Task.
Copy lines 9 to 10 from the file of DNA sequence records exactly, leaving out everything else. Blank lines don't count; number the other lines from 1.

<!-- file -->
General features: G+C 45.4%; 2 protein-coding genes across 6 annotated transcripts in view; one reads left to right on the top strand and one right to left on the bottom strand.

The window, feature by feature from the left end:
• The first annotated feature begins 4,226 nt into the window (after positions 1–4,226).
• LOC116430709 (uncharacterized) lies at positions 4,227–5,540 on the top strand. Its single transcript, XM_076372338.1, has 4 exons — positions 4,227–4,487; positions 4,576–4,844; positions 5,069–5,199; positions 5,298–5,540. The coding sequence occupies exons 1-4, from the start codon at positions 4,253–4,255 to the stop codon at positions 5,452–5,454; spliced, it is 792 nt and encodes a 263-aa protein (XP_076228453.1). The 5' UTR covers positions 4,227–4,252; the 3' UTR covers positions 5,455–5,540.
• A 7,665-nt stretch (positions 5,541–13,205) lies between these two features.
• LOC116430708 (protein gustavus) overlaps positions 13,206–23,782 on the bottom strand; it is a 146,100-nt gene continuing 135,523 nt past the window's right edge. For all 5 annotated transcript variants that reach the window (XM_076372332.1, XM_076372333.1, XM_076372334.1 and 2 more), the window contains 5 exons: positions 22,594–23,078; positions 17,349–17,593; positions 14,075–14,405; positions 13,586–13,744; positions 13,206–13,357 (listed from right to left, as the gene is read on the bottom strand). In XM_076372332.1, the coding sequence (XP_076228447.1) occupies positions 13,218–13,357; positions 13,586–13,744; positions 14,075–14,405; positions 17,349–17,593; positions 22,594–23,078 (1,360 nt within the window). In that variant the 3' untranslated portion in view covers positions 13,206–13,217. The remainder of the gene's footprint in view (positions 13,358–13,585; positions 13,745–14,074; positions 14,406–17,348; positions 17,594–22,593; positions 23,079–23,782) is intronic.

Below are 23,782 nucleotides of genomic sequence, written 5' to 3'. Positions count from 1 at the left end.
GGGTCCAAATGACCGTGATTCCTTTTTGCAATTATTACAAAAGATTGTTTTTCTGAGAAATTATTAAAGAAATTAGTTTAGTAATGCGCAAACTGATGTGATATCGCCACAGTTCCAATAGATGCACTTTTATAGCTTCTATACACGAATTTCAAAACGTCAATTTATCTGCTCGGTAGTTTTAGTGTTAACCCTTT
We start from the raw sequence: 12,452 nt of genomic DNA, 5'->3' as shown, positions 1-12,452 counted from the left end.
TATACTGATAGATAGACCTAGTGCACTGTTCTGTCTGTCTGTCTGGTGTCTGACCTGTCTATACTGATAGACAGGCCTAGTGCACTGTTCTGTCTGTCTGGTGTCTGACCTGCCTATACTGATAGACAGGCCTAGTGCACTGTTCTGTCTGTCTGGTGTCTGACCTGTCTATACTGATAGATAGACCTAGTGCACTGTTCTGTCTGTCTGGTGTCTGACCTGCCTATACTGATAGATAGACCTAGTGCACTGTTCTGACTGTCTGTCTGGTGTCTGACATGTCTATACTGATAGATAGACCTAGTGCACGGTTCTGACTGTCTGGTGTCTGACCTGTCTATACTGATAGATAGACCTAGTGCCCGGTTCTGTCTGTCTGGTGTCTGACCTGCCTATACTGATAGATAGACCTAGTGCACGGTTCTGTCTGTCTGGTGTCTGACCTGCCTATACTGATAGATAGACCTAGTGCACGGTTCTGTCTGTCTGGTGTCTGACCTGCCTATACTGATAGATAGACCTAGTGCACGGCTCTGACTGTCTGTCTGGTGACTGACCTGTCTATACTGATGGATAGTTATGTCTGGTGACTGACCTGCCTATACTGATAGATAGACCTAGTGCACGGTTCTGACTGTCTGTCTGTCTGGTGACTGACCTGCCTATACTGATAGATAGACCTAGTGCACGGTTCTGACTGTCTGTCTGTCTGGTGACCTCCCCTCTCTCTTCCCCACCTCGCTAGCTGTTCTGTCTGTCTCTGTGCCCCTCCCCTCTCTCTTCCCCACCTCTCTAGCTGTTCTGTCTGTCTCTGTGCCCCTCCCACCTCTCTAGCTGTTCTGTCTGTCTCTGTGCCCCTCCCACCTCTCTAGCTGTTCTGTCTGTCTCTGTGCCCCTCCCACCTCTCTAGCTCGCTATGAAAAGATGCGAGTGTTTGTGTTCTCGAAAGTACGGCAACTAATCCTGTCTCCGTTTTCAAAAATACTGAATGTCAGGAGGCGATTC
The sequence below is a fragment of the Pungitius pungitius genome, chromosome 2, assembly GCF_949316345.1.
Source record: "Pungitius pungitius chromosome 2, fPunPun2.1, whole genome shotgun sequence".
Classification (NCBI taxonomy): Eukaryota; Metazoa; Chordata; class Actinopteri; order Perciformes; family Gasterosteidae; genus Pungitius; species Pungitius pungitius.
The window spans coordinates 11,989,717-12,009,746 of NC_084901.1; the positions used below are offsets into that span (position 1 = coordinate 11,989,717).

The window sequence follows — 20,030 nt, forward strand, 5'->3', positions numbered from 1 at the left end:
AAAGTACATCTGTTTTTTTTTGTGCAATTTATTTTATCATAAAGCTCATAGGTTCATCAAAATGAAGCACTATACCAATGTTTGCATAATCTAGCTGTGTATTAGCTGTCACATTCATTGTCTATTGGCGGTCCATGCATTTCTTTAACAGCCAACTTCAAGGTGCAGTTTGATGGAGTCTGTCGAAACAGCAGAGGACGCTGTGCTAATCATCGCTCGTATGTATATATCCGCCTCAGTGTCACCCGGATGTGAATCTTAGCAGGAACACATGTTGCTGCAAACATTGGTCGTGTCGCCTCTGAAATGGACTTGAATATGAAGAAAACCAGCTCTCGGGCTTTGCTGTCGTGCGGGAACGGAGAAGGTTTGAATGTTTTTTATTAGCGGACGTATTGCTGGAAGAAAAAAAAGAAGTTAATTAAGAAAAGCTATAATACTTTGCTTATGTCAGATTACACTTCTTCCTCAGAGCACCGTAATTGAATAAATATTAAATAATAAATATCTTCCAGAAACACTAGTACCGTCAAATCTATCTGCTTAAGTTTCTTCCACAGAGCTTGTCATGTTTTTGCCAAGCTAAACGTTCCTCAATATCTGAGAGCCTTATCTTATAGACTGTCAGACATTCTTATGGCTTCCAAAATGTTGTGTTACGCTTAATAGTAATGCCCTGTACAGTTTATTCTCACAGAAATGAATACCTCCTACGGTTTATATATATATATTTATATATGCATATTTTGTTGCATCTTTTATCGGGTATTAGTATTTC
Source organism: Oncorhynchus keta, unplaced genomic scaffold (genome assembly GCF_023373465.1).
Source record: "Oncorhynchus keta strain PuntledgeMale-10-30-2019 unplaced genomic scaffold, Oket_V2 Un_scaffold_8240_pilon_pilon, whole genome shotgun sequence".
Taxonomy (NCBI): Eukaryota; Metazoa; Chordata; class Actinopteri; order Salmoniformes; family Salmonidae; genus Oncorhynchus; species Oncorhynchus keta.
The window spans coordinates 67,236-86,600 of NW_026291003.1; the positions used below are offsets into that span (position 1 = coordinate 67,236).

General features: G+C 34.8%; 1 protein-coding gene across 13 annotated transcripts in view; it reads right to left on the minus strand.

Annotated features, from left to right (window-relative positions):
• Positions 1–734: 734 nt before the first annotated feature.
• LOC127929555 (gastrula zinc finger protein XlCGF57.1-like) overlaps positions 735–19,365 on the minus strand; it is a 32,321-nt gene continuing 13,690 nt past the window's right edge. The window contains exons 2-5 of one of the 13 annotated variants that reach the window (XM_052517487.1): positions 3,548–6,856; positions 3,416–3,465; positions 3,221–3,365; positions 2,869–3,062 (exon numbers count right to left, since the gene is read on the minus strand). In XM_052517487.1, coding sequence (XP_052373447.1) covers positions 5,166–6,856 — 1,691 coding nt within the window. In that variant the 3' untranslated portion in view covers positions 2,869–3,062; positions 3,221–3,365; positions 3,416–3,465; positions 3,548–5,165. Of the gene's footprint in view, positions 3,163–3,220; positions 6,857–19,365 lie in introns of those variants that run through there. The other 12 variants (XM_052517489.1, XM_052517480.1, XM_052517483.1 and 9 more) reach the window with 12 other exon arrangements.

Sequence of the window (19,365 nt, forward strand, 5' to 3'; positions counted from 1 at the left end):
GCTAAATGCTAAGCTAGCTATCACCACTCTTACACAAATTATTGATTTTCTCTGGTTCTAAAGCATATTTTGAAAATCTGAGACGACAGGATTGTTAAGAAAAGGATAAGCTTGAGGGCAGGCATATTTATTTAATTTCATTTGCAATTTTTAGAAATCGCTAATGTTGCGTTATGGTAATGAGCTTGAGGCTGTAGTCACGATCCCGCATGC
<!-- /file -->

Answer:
We start from the raw sequence: 12,452 nt of genomic DNA, 5'->3' as shown, positions 1-12,452 counted from the left end.
TATACTGATAGATAGACCTAGTGCACTGTTCTGTCTGTCTGTCTGGTGTCTGACCTGTCTATACTGATAGACAGGCCTAGTGCACTGTTCTGTCTGTCTGGTGTCTGACCTGCCTATACTGATAGACAGGCCTAGTGCACTGTTCTGTCTGTCTGGTGTCTGACCTGTCTATACTGATAGATAGACCTAGTGCACTGTTCTGTCTGTCTGGTGTCTGACCTGCCTATACTGATAGATAGACCTAGTGCACTGTTCTGACTGTCTGTCTGGTGTCTGACATGTCTATACTGATAGATAGACCTAGTGCACGGTTCTGACTGTCTGGTGTCTGACCTGTCTATACTGATAGATAGACCTAGTGCCCGGTTCTGTCTGTCTGGTGTCTGACCTGCCTATACTGATAGATAGACCTAGTGCACGGTTCTGTCTGTCTGGTGTCTGACCTGCCTATACTGATAGATAGACCTAGTGCACGGTTCTGTCTGTCTGGTGTCTGACCTGCCTATACTGATAGATAGACCTAGTGCACGGCTCTGACTGTCTGTCTGGTGACTGACCTGTCTATACTGATGGATAGTTATGTCTGGTGACTGACCTGCCTATACTGATAGATAGACCTAGTGCACGGTTCTGACTGTCTGTCTGTCTGGTGACTGACCTGCCTATACTGATAGATAGACCTAGTGCACGGTTCTGACTGTCTGTCTGTCTGGTGACCTCCCCTCTCTCTTCCCCACCTCGCTAGCTGTTCTGTCTGTCTCTGTGCCCCTCCCCTCTCTCTTCCCCACCTCTCTAGCTGTTCTGTCTGTCTCTGTGCCCCTCCCACCTCTCTAGCTGTTCTGTCTGTCTCTGTGCCCCTCCCACCTCTCTAGCTGTTCTGTCTGTCTCTGTGCCCCTCCCACCTCTCTAGCTCGCTATGAAAAGATGCGAGTGTTTGTGTTCTCGAAAGTACGGCAACTAATCCTGTCTCCGTTTTCAAAAATACTGAATGTCAGGAGGCGATTC